The Rays knew Wednesday was going to be odd logistically.
They were traveling for the first time amid the myriad coronavirus precautions and protocols, which included making the hour-long flight to Atlanta Wednesday morning rather than the night before, wearing masks on the plane and buses, and walking into the Truist Park visiting clubhouse last used by the COVID-19-infected Marlins.
“A little bit strange,” infielder Joey Wendle said before the game on a Zoom video call from Atlanta. “But I think we were all kind of expecting that going into the travel day.”
What they couldn’t have expected were two of their strengths, their defense and bullpen, faltering badly in a 7-4 loss to the Braves, spoiling what had been a majors-best and franchise-record-tying 4-1 start.
“Those kind of games, they’re going to happen,” shortstop Willy Adames said. “We just have to try to cut it out, and don’t let it happen a lot because this is a short season. We can’t be making those mistakes.”
Relievers Andrew Kittredge, Oliver Drake and Jose Alvarado combined to allow five runs over two pivotal innings.
“Definitely uncharacteristic,” manager Kevin Cash said. “We just couldn’t put guys away.”
Adames and centerfielder Kevin Kiermaier made misplays in the seventh inning, as the Braves extended a 5-4 lead to 7-4.
Kiermaier just missed a seemingly routine fly to the centerfield wall that set up the Braves’ first run of the inning, Cash suggesting that unfamiliarity with the stadium may have been a factor.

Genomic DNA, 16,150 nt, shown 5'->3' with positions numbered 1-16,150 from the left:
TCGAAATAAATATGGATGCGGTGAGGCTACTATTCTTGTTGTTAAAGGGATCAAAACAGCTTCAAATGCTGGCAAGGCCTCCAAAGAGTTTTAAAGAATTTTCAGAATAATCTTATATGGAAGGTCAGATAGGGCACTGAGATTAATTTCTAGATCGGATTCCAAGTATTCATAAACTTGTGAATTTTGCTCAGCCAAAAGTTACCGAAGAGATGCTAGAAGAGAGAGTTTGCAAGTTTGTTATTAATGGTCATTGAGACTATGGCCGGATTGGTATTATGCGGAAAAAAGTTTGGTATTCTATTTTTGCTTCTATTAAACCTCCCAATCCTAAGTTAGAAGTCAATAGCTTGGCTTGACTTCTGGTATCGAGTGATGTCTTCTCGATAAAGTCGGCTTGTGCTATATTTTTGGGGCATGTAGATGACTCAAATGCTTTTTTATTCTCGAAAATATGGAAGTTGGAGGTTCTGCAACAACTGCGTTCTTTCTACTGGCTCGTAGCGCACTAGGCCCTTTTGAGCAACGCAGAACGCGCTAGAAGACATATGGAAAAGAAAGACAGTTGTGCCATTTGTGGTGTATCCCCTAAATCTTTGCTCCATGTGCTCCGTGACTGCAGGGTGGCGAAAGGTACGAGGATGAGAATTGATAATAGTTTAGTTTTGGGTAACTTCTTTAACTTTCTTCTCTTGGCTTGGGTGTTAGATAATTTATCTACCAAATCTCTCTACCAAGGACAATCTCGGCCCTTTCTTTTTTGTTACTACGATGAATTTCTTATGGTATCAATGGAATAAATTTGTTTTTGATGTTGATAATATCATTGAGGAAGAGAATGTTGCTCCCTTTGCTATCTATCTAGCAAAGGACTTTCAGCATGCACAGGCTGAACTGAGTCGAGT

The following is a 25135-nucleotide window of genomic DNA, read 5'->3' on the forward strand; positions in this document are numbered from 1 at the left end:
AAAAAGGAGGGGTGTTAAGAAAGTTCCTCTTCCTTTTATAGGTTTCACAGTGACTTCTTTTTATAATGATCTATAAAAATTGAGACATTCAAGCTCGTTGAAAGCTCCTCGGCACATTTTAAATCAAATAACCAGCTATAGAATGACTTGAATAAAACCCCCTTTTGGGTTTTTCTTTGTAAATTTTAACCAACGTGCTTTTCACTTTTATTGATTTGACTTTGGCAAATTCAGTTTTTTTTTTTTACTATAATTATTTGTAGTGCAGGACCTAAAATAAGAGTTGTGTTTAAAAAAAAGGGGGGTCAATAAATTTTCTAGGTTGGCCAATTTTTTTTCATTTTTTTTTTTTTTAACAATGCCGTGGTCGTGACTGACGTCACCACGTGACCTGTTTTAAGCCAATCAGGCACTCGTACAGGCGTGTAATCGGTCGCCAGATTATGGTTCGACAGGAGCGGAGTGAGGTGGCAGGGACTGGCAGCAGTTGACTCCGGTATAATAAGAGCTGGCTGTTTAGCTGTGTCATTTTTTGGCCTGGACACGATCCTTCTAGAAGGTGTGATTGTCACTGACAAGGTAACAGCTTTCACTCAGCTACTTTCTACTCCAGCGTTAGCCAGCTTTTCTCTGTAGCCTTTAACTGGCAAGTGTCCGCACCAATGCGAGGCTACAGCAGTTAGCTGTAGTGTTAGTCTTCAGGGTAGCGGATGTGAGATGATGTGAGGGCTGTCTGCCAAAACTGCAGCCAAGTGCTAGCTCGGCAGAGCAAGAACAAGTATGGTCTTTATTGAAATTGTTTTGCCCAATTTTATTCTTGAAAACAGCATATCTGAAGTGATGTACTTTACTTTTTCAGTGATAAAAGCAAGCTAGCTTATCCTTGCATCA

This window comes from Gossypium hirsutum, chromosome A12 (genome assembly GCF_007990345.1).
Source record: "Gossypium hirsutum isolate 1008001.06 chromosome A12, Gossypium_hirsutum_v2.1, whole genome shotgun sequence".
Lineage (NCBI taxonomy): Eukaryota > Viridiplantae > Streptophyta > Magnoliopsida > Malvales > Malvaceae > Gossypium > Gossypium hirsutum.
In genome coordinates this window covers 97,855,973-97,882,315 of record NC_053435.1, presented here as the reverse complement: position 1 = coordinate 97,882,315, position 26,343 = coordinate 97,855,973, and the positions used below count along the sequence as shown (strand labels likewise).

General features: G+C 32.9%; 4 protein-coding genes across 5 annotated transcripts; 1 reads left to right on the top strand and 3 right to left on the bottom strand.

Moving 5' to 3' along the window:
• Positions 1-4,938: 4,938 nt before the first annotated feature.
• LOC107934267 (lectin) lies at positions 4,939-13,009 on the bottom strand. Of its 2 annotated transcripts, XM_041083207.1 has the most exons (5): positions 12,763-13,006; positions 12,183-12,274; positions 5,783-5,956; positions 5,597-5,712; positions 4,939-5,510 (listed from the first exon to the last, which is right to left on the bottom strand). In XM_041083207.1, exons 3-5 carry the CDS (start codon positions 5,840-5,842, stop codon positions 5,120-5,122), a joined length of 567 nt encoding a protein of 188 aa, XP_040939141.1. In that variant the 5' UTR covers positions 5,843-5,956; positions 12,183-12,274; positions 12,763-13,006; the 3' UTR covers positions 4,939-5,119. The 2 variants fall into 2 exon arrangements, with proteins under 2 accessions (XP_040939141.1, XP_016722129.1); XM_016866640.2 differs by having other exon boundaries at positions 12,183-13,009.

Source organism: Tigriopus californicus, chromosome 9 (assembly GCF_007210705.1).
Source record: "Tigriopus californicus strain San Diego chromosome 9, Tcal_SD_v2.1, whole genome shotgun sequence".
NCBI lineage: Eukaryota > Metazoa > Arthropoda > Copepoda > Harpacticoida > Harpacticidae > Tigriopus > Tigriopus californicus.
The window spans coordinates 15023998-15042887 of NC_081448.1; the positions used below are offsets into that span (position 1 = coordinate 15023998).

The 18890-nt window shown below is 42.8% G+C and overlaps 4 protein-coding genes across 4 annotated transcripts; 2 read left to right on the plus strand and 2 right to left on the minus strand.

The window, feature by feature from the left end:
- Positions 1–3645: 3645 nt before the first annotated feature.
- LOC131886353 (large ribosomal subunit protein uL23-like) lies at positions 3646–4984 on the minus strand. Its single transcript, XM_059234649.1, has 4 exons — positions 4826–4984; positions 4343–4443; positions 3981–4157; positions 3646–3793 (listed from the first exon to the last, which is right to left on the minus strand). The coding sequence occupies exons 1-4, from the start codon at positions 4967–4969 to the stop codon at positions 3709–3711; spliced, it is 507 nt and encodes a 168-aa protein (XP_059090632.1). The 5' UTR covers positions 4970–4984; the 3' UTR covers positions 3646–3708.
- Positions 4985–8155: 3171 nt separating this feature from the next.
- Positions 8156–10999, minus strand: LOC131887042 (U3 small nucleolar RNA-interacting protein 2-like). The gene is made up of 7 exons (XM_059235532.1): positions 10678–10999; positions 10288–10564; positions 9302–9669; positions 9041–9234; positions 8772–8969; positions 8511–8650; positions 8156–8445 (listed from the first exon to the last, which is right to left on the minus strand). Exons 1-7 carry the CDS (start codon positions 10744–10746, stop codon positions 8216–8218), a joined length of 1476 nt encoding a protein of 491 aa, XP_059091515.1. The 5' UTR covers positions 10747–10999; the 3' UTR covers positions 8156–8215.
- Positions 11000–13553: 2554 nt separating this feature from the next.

“I expect to make that play, I know I should, and I didn’t,” Kiermaier said. “And that was just kind of the story of the second half of that game for us, where they just executed on all ends better than us. It helped them score late insurance runs and the go-ahead runs, and we couldn’t come back.”
Two batters later, after an Alvarado wild pitch, Adames made a great stop on a sharp grounder with the infield in that looked to save a run but then threw wildly past first, allowing Johan Camargo to score, anyway.
“I know the grass was a little wet,” Adames said. “I told (starting first baseman) Yandy (Diaz) before everything, ‘Hey, be careful, because the grass is a little wet.’ I think I thought too much about it. I tried to make a perfect throw, and that’s when you make an error. It’s an error. It’s my fault. I take responsibility. It happens. It was bad that it happened late in the game, and it put us in a bad situation and we couldn’t come back from that.”
Stay updated on Tampa Bay’s sports scene
Subscribe to our free Sports Today newsletter
You’re all signed up!
Want more of our free, weekly newsletters in your inbox? Let’s get started.Explore all your options
Cash was understanding.
“We’re going to trust those guys’ defensive ability,” he said. “They’ve shown it time and time again. That’s when you want the next ball hit right to ‘em, because you know they’re gonna make the play.”
One mistake over five solid innings by starter Charlie Morton — a third-inning homer by Freddie Freeman — put the Rays down two runs. But they came back strong, getting one a throwing error by ex-mate Travis d’Arnaud — now the Braves’ catcher — in the fifth, then three more in an impressive sixth, with back-to-back two-out, run-scoring hits by Kiermaier and Hunter Renfroe.